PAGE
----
Rambert open their two weeks at Sadlerís with a sharply contrasting double bill. The programme concludes with a revival of Bruceís Sergeant Earlyís Dream - light, tuneful, good humoured, affectionate. It couldnít be more different than the Mats Ek work, She Was Black, which opens proceedings. This seemed to have a dark and pessimistic view of human relationships. Or at least I think so. There wasnít anything as obvious as a narrative, but the stage seemed inhabited at least sometimes by real, identfiable people, with messy, sometimes nasty, and usually conflicting emotions. It wasnít easy to absorb on a first viewing, and at the end I wasnít sure if Iíd enjoyed it or not. It was intriguing but Iím not sure it managed to get across everything it set out to.
Although Ekís work has been seen in Britain, both on tv and on stage (it was heavily featured in the Edinburgh Festival in 1999) this is the first work by Ek to be staged by a British company. Rambertís dancers have to be a very flexible and adaptable bunch, given the variety of their repertoire. This work is often very fast and frenetic: sometimes the movement seems almost self consciously ugly, or quite childishly rude (miming of wiping of bottoms etc.). The full depth of the stage is used: the set is simple but effective, with a surreal staircase going nowhere.
The dancers, including familiar Rambert favourites such as Glenn Wilkinson and Conor OíBrien manage to look remarkably good in it none the less. Vincent Redmon gets the short straw: first he makes a brief appearance in the nude, and then gets to wander about the stage on pointe for the rest of the performance. This seems quite unconnected with the most gripping parts of the work, the encounters between Paul Liburd and Deirdre Chapman, and later Rachel Poirier and Branden Faulls. Quite what is going on Iím not sure, but it seems a bleak view of interaction between the sexes - attraction, repulsion, abandonment, manipulation. While the couples are thrashing out their differences a body encased in a brown sack wriggles slug-like across the floor inn the background. At the end, the slug escapes for a final frenetic or ecstatic solo.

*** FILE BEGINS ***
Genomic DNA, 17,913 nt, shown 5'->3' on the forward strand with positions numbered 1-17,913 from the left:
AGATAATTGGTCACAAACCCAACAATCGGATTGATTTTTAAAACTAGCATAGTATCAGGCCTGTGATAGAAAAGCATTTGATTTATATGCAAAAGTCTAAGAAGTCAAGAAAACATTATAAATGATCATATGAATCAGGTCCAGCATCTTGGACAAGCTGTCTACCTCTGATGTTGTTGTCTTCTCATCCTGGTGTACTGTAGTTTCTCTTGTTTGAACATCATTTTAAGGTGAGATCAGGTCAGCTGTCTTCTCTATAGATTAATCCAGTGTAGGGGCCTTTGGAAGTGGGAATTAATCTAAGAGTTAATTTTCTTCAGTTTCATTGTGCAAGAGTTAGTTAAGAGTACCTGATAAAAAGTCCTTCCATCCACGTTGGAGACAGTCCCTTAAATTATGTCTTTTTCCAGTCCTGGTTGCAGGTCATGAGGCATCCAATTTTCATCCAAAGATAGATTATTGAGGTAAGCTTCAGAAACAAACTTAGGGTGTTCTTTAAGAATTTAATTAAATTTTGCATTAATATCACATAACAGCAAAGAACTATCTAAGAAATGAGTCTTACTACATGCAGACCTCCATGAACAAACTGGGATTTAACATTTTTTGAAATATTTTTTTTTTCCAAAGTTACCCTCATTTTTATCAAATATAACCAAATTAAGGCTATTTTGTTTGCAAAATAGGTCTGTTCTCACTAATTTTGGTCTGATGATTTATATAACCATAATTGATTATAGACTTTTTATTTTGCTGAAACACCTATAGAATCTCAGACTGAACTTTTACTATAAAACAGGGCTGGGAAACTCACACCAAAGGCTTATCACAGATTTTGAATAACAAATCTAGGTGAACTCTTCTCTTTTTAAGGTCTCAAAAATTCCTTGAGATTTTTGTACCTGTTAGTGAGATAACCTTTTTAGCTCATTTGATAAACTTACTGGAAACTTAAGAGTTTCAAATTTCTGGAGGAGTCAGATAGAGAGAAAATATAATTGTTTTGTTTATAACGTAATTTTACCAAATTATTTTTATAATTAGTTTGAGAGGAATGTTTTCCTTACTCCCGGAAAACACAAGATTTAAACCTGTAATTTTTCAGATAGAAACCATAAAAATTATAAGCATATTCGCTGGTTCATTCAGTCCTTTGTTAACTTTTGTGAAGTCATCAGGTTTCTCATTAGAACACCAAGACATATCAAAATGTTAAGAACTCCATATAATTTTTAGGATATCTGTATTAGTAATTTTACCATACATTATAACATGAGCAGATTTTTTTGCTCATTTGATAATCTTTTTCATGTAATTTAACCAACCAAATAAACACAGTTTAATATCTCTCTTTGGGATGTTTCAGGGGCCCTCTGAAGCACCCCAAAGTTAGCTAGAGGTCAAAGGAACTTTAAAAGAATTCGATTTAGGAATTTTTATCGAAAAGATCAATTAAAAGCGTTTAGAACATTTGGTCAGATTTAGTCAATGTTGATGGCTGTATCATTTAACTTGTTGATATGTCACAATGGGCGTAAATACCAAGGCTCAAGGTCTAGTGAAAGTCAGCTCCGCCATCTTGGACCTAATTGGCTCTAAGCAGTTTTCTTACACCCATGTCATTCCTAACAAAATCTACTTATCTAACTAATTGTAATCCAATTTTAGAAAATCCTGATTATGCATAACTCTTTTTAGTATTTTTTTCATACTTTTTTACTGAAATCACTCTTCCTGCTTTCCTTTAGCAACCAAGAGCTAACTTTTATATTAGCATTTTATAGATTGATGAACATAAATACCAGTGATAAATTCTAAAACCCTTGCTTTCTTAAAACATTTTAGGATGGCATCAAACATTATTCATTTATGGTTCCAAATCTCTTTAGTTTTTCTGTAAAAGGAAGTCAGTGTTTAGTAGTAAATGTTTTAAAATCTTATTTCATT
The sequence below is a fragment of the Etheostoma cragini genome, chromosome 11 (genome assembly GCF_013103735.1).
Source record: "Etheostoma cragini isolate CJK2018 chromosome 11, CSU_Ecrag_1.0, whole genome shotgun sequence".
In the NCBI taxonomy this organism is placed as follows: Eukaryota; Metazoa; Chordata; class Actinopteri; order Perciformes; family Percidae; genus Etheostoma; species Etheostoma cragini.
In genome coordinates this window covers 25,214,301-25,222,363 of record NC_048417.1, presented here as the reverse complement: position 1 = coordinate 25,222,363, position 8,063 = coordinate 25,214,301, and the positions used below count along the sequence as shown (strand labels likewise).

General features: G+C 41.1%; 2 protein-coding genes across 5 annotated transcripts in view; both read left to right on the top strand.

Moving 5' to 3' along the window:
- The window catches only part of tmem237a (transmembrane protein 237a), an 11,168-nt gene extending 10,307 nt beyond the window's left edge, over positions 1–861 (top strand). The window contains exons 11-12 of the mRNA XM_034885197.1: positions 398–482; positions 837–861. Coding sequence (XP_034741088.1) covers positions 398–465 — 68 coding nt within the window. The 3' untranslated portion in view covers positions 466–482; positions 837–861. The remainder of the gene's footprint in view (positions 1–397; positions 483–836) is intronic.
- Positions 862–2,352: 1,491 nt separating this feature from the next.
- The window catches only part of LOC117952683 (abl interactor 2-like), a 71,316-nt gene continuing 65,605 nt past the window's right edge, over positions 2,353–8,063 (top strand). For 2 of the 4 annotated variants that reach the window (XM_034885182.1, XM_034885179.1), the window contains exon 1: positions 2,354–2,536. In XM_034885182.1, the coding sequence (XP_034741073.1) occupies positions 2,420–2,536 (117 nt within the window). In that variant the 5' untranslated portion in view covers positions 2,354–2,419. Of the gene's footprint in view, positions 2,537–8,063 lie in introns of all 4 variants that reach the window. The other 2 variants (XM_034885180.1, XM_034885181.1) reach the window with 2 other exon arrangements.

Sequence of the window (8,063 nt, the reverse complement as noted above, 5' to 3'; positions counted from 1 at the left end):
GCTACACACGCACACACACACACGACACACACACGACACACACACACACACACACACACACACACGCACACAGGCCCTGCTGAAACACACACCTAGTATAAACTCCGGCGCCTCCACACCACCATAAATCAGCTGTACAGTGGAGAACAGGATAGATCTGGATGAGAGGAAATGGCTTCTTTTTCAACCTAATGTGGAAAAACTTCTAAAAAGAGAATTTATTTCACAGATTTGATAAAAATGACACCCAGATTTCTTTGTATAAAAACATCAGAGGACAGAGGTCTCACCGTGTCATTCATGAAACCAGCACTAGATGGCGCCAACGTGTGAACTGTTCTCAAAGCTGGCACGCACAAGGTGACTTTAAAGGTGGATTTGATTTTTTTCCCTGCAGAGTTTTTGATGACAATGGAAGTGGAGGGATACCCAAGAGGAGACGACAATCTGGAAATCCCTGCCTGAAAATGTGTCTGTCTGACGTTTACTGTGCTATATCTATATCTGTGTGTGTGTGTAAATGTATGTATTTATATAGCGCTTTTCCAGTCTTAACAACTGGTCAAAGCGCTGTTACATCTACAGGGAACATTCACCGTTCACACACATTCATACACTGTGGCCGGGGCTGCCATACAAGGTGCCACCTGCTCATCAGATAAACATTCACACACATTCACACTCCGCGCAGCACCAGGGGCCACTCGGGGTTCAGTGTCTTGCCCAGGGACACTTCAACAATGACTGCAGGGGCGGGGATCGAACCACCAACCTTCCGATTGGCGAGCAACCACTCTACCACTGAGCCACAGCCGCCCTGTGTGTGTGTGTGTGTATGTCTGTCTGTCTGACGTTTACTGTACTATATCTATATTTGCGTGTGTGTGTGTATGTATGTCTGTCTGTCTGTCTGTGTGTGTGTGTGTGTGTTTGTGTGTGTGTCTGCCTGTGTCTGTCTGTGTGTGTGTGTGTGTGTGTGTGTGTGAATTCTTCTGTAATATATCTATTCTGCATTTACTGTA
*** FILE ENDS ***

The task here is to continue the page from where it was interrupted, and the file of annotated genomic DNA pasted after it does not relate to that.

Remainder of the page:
The audience, including a large number of teenagers, loved it to bits. I admired the dancers very much, particularly the two couples, but Iím still uncertain about the work itself. Memorable though.
Sergeant Earlís Dream, made in 1984, was much easier going. This is set to a series of English, Irish and American folk music and songs, performed live by six musicians at the back of the stage. The dance is a series of short episodes, most, but not all of which are narratives. Sometimes these seemed slightly too literal interpretations of the words of the song, for example in Barbara Allan: perhaps it was seeing Ekís enigma first, but this did seem slightly too obvious. Other episodes are enormous fun, particularly an entertaining drunk scene for the men.
The dance vocabulary seems typically Bruce, with more folk inflections than usual added. The dancers seemed to be having a great time. Itís a feelgood work, and a pleasant way to end the programme.